And that's about the only similarity between Disney and CBS, per their CES 2007 keynote presentations. "There is no such thing as 'new' and 'old' media," said the CEO of CBS, Leslie Moonves. "There is only media." Whether the broadcast veteran and his legendary company actually believe this motto is irrelevant, but one gets the idea that they intend to at least try to believe it.

Since CBS split from Viacom last year, the company has been aggressively pursuing methods of delivering their content online, and acquiring start-up companies that have already pioneered innovative methods of attracting, building and retaining online audiences. CBS' Innertube online service delivers the majority of CBS prime time shows online, for free, which the company has also begun offering elsewhere. They were also the first major network to provide content to You Tube, allowing the web's most-visited video sharing site to host CBS content without fear of legal reprisal; a success for CBS, and an embarrassment for other networks, who were not so enlightened.

Moonves called you, the viewer, his "Audience Nation" and suggested that CBS is committed to giving you what you want, when you want it, and that all you need to do is ask. He also, describing the network's deals with SlingBox (to create a video sharing system for the sole purpose of cutting clips from CBS shows and sending them to friends) and Linden Labs (to allow Second Life users to create virtual theme parks based on CBS properties) as well as a program they've recently launched allowing you to send in a short video clip for possible airing during this year's Superbowl broadcast, suggested that he also gives a fig about what you might have to add to his content stream.

This was no more apparent than during the C.S.I. portion of the keynote, during which C.S.I. creator Anthony Zuiker described in detail how he and the shows' writers use audience feedback to augment and adapt the three shows to the viewers' varying tastes. The prime example being the addition of a girlfriend for C.S.I.: New York star Gary Sinise, and the subtraction of the tie from his character's wardrobe. Both were viewer submitted adjustments, according to Zuiker, and both resulted in noticeable ratings gains for the crime drama, enhancing his (and CBS') respect for viewer interaction.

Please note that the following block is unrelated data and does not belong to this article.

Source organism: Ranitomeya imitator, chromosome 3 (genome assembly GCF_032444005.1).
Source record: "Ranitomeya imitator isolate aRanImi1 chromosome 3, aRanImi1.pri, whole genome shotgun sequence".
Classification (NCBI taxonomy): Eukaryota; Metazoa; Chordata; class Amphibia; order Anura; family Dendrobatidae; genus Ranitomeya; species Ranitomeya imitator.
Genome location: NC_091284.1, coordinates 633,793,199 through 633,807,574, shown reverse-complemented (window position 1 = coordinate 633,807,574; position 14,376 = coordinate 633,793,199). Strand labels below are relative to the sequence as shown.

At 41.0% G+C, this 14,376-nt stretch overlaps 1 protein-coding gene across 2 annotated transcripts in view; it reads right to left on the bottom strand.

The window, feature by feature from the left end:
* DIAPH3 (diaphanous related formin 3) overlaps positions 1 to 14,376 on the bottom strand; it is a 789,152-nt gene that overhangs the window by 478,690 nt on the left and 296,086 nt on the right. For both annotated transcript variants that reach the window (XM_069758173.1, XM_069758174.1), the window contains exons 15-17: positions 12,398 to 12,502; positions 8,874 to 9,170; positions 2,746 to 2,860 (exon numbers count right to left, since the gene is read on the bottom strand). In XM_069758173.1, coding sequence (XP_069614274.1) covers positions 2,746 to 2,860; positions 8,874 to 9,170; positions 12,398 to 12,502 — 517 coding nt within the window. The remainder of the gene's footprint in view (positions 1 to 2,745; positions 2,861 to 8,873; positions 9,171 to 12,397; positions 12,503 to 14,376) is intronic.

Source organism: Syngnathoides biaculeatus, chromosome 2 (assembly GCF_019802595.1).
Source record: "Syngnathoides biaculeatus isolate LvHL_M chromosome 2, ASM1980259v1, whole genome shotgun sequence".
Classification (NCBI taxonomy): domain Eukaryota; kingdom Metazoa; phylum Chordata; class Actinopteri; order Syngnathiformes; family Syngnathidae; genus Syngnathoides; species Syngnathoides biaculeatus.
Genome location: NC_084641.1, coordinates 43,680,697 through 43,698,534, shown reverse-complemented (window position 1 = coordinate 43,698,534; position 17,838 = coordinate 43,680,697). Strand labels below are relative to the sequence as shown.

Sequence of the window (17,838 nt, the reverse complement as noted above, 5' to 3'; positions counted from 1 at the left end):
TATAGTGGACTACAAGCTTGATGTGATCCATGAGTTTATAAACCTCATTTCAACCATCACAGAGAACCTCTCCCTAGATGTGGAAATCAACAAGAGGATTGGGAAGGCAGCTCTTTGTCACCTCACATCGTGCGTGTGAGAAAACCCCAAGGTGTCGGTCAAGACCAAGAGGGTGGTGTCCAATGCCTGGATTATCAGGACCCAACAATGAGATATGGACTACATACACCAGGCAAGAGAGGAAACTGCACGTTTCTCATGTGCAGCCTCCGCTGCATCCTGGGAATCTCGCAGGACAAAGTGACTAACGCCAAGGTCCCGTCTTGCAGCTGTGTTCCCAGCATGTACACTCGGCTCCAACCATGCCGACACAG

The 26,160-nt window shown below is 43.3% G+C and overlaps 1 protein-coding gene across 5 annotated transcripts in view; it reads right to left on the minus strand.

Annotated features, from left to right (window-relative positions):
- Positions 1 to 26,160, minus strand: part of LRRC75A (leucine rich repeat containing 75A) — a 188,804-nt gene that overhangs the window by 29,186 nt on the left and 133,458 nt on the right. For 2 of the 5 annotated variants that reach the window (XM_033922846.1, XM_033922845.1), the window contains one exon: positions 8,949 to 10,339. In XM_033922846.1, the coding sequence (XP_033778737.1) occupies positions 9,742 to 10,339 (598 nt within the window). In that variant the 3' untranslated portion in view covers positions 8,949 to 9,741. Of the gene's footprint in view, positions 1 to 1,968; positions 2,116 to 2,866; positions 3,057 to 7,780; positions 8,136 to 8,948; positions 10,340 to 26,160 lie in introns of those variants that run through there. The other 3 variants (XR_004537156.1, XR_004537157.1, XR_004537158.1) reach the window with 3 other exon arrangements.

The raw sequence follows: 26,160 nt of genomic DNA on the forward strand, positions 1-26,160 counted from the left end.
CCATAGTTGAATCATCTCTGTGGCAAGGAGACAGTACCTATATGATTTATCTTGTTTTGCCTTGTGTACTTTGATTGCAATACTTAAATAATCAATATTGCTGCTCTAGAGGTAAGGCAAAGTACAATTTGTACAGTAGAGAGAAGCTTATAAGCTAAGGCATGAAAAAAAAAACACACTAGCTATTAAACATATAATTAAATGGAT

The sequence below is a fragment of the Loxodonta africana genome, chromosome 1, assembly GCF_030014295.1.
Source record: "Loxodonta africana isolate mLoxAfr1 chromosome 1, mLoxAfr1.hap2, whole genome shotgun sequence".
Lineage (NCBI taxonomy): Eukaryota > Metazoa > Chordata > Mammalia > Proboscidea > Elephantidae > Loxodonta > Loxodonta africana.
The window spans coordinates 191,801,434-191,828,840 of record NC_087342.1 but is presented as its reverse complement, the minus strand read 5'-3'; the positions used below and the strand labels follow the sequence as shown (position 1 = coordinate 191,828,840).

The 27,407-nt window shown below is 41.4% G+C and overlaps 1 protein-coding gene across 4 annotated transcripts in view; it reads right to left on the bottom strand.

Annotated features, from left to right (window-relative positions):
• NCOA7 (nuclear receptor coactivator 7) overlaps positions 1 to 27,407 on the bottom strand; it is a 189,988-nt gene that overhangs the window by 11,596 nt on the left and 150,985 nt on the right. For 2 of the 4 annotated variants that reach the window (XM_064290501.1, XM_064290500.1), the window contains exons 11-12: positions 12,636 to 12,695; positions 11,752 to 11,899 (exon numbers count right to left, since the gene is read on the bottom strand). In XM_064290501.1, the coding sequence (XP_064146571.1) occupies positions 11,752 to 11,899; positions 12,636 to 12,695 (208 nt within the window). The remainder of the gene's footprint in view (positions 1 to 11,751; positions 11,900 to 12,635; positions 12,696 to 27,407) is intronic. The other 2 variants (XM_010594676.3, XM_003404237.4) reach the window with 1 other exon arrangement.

CBS appears less motivated by retaining tight control over the way their content is digested than by providing you with the raw content materials from which you can make your own meal. They appeared, on the whole, less focused than Disney and slightly adrift in the new media landscape. Moonves often used words such as "try", "we'll see" and "we're keeping an eye on that" when talking about the network's internet initiatives, but one can't argue with their commitment to finding what works, even if it looks as if they're simply throwing things at the wall to see what sticks, which, as a colleague adroitly suggested, you can probably afford to do when you're the number one network in the nation.

Disney, on the other hand, clearly has a plan. A Disney Plan. And they're moving forward with it, regardless of how you might feel about it. The impression one gets from their initiatives is that Disney knows best how to present their content online, and they're telling you, rather than asking you. Whether they actually do know best or not (and one is genuinely tempted to not argue with as successful a company as Disney) remains to be seen, but some users may not like feeling left out of the process. For both networks, only time, and viewer response will tell.